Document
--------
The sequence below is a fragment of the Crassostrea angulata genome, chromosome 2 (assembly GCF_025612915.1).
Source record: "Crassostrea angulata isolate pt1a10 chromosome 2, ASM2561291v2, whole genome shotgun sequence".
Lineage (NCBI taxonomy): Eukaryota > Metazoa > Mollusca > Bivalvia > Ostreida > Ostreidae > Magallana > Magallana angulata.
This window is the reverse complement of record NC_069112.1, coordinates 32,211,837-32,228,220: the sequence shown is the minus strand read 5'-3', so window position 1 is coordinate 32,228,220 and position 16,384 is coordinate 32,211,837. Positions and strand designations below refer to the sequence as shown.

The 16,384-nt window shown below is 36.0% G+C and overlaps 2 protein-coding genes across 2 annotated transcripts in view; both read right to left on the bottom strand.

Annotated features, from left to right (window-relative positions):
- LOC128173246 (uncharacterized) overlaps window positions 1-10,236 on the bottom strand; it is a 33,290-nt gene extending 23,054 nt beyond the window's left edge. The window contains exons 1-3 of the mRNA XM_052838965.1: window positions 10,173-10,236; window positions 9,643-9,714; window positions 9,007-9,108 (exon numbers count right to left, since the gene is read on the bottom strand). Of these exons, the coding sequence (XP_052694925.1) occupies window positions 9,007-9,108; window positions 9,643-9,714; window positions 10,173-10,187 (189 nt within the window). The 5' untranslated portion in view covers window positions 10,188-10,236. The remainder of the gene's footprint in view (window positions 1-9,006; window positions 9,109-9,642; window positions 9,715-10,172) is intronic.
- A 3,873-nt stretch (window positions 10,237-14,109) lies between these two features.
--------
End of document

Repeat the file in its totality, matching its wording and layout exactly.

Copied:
The sequence below is a fragment of the Crassostrea angulata genome, chromosome 2 (assembly GCF_025612915.1).
Source record: "Crassostrea angulata isolate pt1a10 chromosome 2, ASM2561291v2, whole genome shotgun sequence".
Lineage (NCBI taxonomy): Eukaryota > Metazoa > Mollusca > Bivalvia > Ostreida > Ostreidae > Magallana > Magallana angulata.
This window is the reverse complement of record NC_069112.1, coordinates 32,211,837-32,228,220: the sequence shown is the minus strand read 5'-3', so window position 1 is coordinate 32,228,220 and position 16,384 is coordinate 32,211,837. Positions and strand designations below refer to the sequence as shown.

The 16,384-nt window shown below is 36.0% G+C and overlaps 2 protein-coding genes across 2 annotated transcripts in view; both read right to left on the bottom strand.

Annotated features, from left to right (window-relative positions):
- LOC128173246 (uncharacterized) overlaps window positions 1-10,236 on the bottom strand; it is a 33,290-nt gene extending 23,054 nt beyond the window's left edge. The window contains exons 1-3 of the mRNA XM_052838965.1: window positions 10,173-10,236; window positions 9,643-9,714; window positions 9,007-9,108 (exon numbers count right to left, since the gene is read on the bottom strand). Of these exons, the coding sequence (XP_052694925.1) occupies window positions 9,007-9,108; window positions 9,643-9,714; window positions 10,173-10,187 (189 nt within the window). The 5' untranslated portion in view covers window positions 10,188-10,236. The remainder of the gene's footprint in view (window positions 1-9,006; window positions 9,109-9,642; window positions 9,715-10,172) is intronic.
- A 3,873-nt stretch (window positions 10,237-14,109) lies between these two features.